UK environmental tax plans panned

MPs claim increasing lack of clarity on taxes, while government, business, debate climate change

Ambitious UK government plans to introduce environmental taxes have become unclear and uncertain since the country's "greenest ever" budget last March, a committee of the lower house of parliament claimed today. The House of Commons environmental audit committee renewed its calls for a green tax commission to ensure consistency and consensus between government, industry and NGOs.

In a report foreshadowing the 2000 national budget due on 3 March, the committee levels particular criticism at the government's abandonment of immediate plans to introduce a pesticides tax (ENDS Daily 1 February). It also questions the government's handling of a proposed tax on virgin aggregates, claiming that industry has been left unclear over its own proposal for voluntary measures (ENDS Daily 4 May 1999).

The committee is less critical of the government's proposed industrial energy tax, the climate change levy, although it highlights potential problems with the environment ministry's negotiations with energy-intensive industries over reductions in their taxes (ENDS Daily 22 December 1999).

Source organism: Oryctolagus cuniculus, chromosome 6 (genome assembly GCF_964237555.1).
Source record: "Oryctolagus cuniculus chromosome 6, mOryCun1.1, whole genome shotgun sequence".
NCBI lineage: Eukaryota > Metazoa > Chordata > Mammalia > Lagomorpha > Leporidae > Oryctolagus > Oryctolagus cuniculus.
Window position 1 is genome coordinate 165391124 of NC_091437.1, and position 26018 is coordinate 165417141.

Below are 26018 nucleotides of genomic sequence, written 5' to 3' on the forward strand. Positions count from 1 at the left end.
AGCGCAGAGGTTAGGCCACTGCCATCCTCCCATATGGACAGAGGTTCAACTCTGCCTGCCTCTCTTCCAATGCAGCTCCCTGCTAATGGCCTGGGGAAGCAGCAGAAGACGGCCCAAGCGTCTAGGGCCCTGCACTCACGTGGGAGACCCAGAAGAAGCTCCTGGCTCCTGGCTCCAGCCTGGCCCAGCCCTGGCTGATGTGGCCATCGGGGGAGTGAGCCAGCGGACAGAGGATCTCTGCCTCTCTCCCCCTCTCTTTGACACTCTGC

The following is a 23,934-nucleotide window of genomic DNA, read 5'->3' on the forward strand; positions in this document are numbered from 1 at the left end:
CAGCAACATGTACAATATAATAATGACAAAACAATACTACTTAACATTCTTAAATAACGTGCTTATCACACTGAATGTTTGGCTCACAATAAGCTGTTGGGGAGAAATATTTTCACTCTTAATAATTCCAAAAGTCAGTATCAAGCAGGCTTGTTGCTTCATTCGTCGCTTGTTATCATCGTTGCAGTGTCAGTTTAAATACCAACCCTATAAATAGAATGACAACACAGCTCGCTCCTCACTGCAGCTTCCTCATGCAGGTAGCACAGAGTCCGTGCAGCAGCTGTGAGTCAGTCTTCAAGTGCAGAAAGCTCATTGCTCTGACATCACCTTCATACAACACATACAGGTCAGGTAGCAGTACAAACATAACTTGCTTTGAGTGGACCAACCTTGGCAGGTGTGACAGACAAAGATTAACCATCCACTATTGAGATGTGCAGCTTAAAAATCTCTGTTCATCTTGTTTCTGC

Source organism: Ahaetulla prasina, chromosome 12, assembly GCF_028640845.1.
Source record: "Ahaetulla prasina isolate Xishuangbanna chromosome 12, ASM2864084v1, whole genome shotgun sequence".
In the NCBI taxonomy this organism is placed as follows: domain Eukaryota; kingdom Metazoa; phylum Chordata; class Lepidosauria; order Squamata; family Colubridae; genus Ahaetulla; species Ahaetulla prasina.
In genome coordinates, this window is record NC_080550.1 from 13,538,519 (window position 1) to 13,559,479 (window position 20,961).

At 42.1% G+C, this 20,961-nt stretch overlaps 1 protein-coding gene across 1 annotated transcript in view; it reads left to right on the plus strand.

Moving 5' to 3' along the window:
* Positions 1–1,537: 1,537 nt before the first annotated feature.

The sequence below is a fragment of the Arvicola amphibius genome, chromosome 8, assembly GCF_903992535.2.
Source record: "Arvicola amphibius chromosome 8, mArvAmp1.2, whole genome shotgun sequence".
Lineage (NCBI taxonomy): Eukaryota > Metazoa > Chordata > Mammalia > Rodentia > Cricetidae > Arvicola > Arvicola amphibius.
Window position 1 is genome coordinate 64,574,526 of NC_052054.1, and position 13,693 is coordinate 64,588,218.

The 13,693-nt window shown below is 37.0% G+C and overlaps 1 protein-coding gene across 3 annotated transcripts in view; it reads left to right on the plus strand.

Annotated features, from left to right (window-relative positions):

In a related development, prime minister Tony Blair and his deputy John Prescott met business leaders at a seminar, also attended by EU environment commissioner Margot Wallström, to discuss the challenges ahead and the potential benefits of moving to a low-carbon economy. According to the environment ministry, the economic opportunities of moving to an energy efficient economy were discussed and, in particular, the government reiterated its support for a domestic emissions trading scheme (ENDS Daily 22 December 1999).

Business leaders called for climate change levy reductions or corporation tax exemptions to get a pollution control permit system off the ground. Chris Fay, leader of the advisory committee on business and the environment said: "There has to be an incentive for companies to put themselves on the block by agreeing targets. Without incentives, it will be very hard to get the system going."

Follow Up:
House of Commons environmental audit committee. For information on the low-carbon economy meeting, see UK environment ministry, tel: +44 20 78 90 30 00, and official press release.

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